Agrapart's Champagne Complantée is a mixture of the seven grape varieties allowed in the Champagne and probably the most well known complantation champagne.

Complantation is not new rather it was the way grapes were grown before rationalistion took grip of the wine industry. The original winegrowers were peasants and grapes were grown for self sufficiency. By planting a variety of grape sorts, the risk of losses were reduced. If one grape sort was affected by frost or drought for instance and others were not, then at the end of the season there were still grapes to harvest and make wine from. 

We see in todays monculture vineyards with a lack of biodiversity how late frost, drought or heat can destroy a complete vintage. 

Marcel Deiss is the producer who revitalised complantation. In 1984 they took over a vineyard int he grand cru site Schoenenbourg, officially planted with rielsing. They discovered other grape sorts, some unidentified, were also growing on the vineyard adding an extra layer of complexity.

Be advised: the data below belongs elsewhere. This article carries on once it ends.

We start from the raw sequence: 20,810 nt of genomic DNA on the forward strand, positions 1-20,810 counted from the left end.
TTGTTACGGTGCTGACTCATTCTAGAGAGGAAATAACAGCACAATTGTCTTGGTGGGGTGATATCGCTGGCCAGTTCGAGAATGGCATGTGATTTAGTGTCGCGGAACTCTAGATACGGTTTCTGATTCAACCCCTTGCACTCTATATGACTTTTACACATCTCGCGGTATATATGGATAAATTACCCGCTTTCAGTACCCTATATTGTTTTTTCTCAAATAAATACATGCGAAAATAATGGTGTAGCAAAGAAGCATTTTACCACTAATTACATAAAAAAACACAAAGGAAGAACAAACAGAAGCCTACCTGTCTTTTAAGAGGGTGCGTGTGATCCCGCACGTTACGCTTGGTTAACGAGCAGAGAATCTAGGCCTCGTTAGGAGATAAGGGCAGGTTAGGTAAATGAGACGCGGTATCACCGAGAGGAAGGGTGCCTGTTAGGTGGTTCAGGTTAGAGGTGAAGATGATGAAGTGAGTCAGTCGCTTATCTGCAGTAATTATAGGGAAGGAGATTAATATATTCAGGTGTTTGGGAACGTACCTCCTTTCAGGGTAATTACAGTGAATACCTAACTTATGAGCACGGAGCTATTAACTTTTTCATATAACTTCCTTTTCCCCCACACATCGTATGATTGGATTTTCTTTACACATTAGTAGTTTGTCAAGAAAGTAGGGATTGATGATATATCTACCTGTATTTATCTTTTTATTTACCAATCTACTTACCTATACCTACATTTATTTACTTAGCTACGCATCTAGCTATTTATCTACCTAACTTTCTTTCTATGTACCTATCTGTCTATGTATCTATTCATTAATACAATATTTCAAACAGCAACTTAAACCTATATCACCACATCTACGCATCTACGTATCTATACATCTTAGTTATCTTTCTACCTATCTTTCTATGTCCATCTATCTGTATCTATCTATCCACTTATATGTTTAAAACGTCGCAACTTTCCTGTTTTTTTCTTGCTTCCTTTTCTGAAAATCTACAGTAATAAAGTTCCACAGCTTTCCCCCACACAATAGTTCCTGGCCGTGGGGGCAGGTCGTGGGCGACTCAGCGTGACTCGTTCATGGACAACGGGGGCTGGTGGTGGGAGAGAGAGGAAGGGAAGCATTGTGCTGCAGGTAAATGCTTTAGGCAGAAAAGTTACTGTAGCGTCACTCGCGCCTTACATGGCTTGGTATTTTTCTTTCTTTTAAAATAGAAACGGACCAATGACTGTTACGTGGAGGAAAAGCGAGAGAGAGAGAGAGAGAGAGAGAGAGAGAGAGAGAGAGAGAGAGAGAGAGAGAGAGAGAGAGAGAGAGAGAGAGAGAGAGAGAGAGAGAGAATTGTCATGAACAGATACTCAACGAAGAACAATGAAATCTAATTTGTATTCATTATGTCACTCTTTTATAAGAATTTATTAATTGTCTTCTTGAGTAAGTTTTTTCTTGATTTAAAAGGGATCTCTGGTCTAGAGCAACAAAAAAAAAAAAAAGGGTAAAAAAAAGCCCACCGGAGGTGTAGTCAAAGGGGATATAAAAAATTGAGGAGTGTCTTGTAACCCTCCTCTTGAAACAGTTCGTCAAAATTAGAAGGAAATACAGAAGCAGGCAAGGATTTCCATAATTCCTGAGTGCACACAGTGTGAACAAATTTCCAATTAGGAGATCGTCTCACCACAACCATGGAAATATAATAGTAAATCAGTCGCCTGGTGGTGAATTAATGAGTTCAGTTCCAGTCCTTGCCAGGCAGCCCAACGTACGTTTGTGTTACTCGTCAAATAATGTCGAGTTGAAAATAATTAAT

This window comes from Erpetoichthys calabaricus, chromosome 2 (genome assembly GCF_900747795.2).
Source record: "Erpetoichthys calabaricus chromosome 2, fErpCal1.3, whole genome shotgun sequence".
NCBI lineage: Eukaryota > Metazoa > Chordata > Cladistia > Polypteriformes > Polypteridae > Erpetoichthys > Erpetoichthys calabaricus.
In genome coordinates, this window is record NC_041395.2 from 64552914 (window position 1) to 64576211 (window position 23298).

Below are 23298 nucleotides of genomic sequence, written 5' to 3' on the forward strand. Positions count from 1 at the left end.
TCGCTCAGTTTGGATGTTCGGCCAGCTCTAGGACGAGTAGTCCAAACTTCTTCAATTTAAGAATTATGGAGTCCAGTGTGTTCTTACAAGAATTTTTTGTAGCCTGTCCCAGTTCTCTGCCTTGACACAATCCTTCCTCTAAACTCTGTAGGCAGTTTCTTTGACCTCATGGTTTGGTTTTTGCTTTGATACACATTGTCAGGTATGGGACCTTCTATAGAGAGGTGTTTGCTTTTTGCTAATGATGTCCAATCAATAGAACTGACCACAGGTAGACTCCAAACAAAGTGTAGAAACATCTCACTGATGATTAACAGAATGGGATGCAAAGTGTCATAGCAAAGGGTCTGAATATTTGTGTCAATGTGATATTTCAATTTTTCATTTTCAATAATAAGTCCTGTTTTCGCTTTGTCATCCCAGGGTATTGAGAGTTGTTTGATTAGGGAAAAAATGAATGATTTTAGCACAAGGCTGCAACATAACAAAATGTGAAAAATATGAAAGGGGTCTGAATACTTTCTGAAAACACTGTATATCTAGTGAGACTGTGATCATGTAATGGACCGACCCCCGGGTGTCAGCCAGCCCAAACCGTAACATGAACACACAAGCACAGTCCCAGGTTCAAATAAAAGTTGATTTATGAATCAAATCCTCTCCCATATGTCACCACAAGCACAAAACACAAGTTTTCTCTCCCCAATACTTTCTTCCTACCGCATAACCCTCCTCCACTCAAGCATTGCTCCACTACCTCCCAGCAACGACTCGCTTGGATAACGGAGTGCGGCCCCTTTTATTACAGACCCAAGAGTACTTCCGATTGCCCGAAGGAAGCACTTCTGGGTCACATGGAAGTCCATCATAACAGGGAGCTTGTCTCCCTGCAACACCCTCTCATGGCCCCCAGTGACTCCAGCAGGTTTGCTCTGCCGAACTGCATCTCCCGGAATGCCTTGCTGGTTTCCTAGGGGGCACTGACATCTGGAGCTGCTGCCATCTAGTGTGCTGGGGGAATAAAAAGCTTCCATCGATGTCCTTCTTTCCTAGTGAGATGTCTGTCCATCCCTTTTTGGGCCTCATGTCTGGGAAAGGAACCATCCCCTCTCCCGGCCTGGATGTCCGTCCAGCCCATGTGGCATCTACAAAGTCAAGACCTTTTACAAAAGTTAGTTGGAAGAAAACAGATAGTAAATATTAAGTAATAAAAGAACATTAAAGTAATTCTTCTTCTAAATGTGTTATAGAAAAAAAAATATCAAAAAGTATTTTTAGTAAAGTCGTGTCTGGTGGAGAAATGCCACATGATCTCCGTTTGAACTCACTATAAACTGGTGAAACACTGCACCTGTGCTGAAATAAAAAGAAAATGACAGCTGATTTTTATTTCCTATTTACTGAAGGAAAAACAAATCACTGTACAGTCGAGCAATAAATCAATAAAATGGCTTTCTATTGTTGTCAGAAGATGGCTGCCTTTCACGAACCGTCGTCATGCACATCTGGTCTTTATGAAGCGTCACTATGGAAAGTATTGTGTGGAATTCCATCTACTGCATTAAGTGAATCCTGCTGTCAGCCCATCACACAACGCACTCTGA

Modern winemaking takes the approach that to express terroir at its best one grape type should be planted. We see the development in the Alsace, where Riesling is becoming heavier and stickier with each vintage. Going against this way of thinking Marcel Deiss decided to plant a vineyard on the Altenberg de Bergheim with all 13 grape varieties found in the Alsace in a random fashion and then adding the unknown grape varieties from Schoenenbourg. Freed from the constraints of monoculture the wines now grow in a biodiverse manner allowing for the development of greater complexity.

Marcel Deiss's influence reached the Champagne. Growers like Agrapart realised that bio-diversity was the key and following Marcel Deiss's example also planted a vineyard with all seven grapes of the Champagne- Chardonnay, Pinot Meunier, Pinot Noir, Pinot Gris, Pinot Blanc, Arbane and Pinot Meslier. Younger producers are also following this course, most notably Etienne Calsac and Laherte Freres.